As an adman, Charles Saatchi is in favor of the democratization of art. His strategy of making a buzz can be perceived as an attempt to popularize contemporary art. In theory, this strategy benefits everyone: Saatchi’s own interests, the public whose interest is diverted, and above all, the artists who get to earn a living from their art.
It would be better for Britain to support living artists than raise millions to save Old Master paintings from going abroad.
My Name is Charles Saatchi and I am an Artoholic (2009)
Since the British establishment was too focused on dead guys who only interest a few people, Saatchi took it upon himself to bring art to the masses in any way possible. In 2010, the philanthropist even proposed donating his collection to the Nation, but it didn’t go through.
The most popular endeavor is the Saatchi Gallery, which offers free admission. Exhibiting works by young artists who are both accessible to connoisseurs and the curious visitor, Saatchi reunites two estranged worlds. Since its creation in 1985, the Saatchi gallery has had the reputation of being one of the best institutions for contemporary art in Europe, attracting an average of 1 million visitors per year before the COVID-19 crisis.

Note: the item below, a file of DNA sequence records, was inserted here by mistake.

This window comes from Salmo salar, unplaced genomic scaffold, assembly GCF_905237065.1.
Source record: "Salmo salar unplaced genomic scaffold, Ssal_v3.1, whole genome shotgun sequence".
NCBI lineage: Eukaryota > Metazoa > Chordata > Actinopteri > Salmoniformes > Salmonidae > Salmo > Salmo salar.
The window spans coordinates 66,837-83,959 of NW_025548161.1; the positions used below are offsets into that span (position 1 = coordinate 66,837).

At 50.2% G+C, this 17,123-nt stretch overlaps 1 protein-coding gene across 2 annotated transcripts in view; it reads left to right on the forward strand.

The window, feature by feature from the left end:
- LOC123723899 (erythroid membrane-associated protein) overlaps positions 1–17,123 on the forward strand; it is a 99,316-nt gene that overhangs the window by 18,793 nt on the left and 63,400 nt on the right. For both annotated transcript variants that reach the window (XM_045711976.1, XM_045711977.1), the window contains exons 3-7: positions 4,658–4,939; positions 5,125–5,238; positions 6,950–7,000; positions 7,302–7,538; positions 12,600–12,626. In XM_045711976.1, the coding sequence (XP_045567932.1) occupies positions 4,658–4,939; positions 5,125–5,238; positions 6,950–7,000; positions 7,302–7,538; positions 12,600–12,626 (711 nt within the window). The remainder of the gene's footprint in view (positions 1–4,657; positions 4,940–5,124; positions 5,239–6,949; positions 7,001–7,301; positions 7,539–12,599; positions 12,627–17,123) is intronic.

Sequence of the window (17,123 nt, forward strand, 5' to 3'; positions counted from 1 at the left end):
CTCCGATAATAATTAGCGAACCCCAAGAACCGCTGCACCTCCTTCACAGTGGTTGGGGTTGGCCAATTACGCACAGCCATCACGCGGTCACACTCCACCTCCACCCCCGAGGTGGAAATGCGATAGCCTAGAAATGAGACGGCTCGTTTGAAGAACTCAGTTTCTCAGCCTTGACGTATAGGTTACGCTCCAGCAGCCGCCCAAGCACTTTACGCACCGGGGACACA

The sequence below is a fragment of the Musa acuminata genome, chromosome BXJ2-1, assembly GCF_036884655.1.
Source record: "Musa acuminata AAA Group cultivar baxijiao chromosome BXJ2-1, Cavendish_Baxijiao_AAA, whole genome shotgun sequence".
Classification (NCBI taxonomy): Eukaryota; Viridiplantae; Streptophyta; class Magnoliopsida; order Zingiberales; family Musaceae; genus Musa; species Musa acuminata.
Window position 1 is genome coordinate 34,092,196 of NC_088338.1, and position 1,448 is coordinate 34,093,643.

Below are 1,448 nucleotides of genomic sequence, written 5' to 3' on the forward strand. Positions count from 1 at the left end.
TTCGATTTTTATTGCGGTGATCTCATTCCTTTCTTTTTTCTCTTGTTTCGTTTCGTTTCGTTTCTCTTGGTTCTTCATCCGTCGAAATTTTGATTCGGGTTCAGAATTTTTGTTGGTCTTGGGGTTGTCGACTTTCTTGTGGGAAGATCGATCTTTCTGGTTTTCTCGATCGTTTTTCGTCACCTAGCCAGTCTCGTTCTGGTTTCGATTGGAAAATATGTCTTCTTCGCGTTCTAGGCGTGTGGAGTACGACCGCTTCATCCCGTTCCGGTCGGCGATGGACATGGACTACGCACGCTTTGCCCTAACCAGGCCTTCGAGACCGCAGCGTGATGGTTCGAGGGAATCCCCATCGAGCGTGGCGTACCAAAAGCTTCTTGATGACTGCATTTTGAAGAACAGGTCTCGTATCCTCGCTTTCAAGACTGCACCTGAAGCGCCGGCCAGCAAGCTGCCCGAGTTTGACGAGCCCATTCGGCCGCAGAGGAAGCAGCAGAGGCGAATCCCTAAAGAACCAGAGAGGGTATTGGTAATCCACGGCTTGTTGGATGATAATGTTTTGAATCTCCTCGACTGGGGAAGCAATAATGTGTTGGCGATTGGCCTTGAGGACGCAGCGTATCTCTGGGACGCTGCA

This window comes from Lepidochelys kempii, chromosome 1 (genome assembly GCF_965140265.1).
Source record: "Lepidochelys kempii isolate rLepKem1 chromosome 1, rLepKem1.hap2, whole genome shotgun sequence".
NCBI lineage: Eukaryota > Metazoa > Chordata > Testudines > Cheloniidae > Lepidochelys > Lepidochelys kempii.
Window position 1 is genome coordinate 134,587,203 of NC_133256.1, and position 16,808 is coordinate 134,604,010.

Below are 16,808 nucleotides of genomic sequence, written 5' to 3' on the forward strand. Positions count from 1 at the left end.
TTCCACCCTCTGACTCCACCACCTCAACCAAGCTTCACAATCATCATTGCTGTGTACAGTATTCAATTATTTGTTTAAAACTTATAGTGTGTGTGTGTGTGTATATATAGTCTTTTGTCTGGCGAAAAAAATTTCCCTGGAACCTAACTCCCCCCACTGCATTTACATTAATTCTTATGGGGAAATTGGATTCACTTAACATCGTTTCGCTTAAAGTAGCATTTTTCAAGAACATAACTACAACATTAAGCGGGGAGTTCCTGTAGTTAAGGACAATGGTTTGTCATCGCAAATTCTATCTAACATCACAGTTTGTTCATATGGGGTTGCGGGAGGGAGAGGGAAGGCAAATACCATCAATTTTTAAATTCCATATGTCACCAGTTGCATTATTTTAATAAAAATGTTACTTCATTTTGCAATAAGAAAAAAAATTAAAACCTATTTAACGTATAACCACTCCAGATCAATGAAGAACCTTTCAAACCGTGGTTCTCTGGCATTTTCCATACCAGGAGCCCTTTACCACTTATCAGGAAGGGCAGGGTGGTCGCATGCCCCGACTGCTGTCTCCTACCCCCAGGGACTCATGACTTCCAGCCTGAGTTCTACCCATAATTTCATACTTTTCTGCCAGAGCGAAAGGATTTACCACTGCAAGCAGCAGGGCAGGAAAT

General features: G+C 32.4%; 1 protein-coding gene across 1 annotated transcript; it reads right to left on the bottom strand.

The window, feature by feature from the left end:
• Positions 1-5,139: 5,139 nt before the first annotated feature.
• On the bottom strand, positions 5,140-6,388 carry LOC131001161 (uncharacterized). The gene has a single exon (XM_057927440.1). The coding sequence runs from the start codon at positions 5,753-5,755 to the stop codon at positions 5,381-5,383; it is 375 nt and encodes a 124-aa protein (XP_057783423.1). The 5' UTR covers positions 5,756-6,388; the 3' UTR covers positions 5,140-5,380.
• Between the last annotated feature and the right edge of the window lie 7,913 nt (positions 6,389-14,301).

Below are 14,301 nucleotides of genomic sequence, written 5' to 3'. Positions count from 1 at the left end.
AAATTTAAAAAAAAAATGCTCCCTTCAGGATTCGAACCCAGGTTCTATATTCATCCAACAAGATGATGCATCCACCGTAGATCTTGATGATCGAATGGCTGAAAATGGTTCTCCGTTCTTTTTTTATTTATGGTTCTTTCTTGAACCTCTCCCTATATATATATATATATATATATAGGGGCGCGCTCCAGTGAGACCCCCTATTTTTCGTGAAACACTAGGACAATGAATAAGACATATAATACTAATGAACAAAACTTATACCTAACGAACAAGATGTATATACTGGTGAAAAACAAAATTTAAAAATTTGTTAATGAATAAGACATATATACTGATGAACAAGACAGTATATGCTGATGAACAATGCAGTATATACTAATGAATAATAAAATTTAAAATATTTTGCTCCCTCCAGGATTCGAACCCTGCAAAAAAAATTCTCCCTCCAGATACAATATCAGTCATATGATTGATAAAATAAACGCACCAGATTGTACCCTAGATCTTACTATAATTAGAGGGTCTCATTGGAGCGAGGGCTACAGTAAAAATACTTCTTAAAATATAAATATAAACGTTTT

Meanwhile the British tycoon pushed even further by giving his name to a reality TV show, The School of Saatchi (2009). Following six contestants going through different assignments, the show aimed to discover the new rising star of the art world. In the 2000s, reality shows were not as familiar as they are today. It wasn’t quite a novelty either, but it was still controversial. With The School of Saatchi, art and popular culture have never been so intertwined.
Not only did Saatchi participate in shifting attention towards living artists, he also attracted a new kind of collector.
Long before online sales became a common thing, the businessman created an online marketplace where any artist could submit their works for sale.
As an online platform, the website has lower rates than traditional auction houses: especially since Saatchi didn’t take any commission from it. This popular tool has opened the door to collectors who are not necessarily ultra-rich. Even if Saatchi is no longer affiliated with the website anymore, it is still running today.